In my previous blog, I highlighted two personal loans: the Citi Personal Loan and the POSB Personal Loan. Both are installment loans. The banks’ websites quote two interest rates: a nominal interest rate and an effective interest rate (EIR).

This blog gives a fuller explanation as to why there are two interest rates. More importantly, it shows you why the EIR and not the nominal interest rate is the true cost of each loan.

**Citi Personal Loan**

Click here for the **website **for this loan.

The loan tenor is from 12 months to 60 months. The nominal (or stated) interest rate for a 12-month loan of $10,000 is 4.94%. If you click “view repayment schedule”, you will see the following page showing the loan repayment schedule. The effective interest rate (EIR) of 9% is below the nominal rate.

This page is a jungle, but once you know how to read it, you will understand why there are two interest rates. Let’s begin.

If you multiply 1.0494 by $10,000 and divide the result by 12, you get $874.50, which is very close to the monthly installment of $874.51 save for a tiny rounding difference.This is how the bank used the nominal rate of 4.94% to derive the monthly loan installment.

Now refer to the loan schedule. It says that each month, the borrow has to repay Citibank $874.51. Columns 4 and 5 splits this amount into a principal portion and an interest portion. For example, for the first month, the principal portion is $799.51. The balance of $874.51 minus $799.51 or $75 is the interest portion. After one month, the principal goes down from $10,000 to $9,200.49 ($10,000 minus $799.51). Repeating the same calculations for the other 11 months completes the repayment schedule.

The loan repayment schedule makes it clear that this loan is a monthly reducing installment loan. The phrase “monthly reducing” is appropriate because after each payment of $874.51, the outstanding principal goes down.

The formula for the present value of a monthly reducing loan of T months, and a monthly interest rate r%/12 is:

PMT x PVIFA (12, 9%/12) = 10,000.

PMT stands for payment (in the present context, it is the monthly installment) and PVIFA stands for “**present value interest factor of an annuity**“.

An annuity is a regular stream of fixed payments. An installment loan with fixed monthly payment is an example of an annuity.

PVFIA(12, 9%/12) gives the present value of 12 payments of $1 each by discounting them at 9%/12 per month. Thus PMT times this interest factor gives the present value of the loan which is also the principal of $10,000.

Using a financial calculator, we have PVIFA(12, 9%/12) = 11.4349126.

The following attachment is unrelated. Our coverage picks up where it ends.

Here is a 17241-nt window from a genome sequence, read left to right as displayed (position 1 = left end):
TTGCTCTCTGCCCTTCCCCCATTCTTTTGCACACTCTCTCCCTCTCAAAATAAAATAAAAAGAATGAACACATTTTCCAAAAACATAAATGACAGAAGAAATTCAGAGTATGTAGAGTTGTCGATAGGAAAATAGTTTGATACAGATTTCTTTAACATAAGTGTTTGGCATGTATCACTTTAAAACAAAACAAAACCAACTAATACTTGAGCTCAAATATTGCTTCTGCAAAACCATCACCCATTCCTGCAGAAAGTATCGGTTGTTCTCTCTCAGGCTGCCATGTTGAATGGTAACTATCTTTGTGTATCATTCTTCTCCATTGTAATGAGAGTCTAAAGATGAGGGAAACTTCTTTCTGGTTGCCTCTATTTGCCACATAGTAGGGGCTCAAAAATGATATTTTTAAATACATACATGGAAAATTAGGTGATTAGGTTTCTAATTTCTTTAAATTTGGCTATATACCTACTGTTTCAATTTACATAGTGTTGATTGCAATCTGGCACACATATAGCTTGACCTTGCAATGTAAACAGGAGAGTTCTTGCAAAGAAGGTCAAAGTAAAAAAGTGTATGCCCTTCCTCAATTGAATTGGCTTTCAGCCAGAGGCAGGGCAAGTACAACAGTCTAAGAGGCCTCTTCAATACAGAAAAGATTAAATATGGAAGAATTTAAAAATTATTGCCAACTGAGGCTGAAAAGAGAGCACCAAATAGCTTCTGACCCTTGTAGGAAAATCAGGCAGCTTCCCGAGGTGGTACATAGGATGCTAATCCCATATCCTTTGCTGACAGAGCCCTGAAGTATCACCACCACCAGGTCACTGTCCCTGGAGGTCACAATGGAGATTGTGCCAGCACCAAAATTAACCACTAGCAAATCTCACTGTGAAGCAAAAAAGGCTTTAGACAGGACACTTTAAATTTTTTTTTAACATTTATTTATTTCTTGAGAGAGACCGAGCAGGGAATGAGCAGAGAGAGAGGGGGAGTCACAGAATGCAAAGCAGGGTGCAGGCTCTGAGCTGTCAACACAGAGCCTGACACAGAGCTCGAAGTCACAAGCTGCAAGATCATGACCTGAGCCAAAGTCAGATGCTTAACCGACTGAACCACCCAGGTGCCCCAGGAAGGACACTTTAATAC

Therefore, the monthly installment is:

PMT = 10,000/11.4349126 = $874.51 which reconciles with the number obtained at the beginning. In short, by paying $874.51 each month, you are *effectively* paying an interest rate of 9% p.a. on this loan.

Note: Although I used a financial calculator to work out PMT, you can also use the formula for PVIFA.

Why did Citibank quote a nominal interest rate of 4.94% when the effective rate is almost twice as high? From a marketing viewpoint, I think the answer is obvious.

**POSB Personal Loan **

Click here for the **website** for this loan.

Other than the nominal interest rate, the main difference between this loan and the Citi Personal Loan is that there is a processing fee of 3% which is deducted from the principal. As before, I will use the example of a $10,000 for a tenor of 12 months.

The nominal interest rate is 7.99%. The actual loan amount received by the borrower is $9,700 ($10,000 less 3% of that). Principal and interest is repaid via monthly installments of $900. The monthly installment is derived as follows:

PMT = (10,000 x 1.0799)/12 = $899.92. (POSB rounds this up to $900).

To get the EIR, we use the PVIFA formula with $899.92 as the PMT, and $9700 as the loan present value. We then back out the interest rate r in the formula. r is is the EIR for this installment loan. The calculations are as follows:

899.92 x PVIFA (12, r%/12) = 9,700

Using a financial calculator, we have r = 20.29% = EIR

Note two things:

- The EIR for the POSB loan is much higher than that of the Citibank loan although the difference in monthly installment is just $25.41 (899.92 – 874.51). This is due to two factors: (a) the higher nominal rate of the POSB loan (7.99%) compared to that of the Citibank loan (4.94%), and (b) the additional processing fee charged on the POSB loan. This is why the EIR is so useful – it incorporates all charges into a single number that reflects the true cost of a loan.
- In contrast to the EIR, the nominal interest rate understates the true cost of each loan.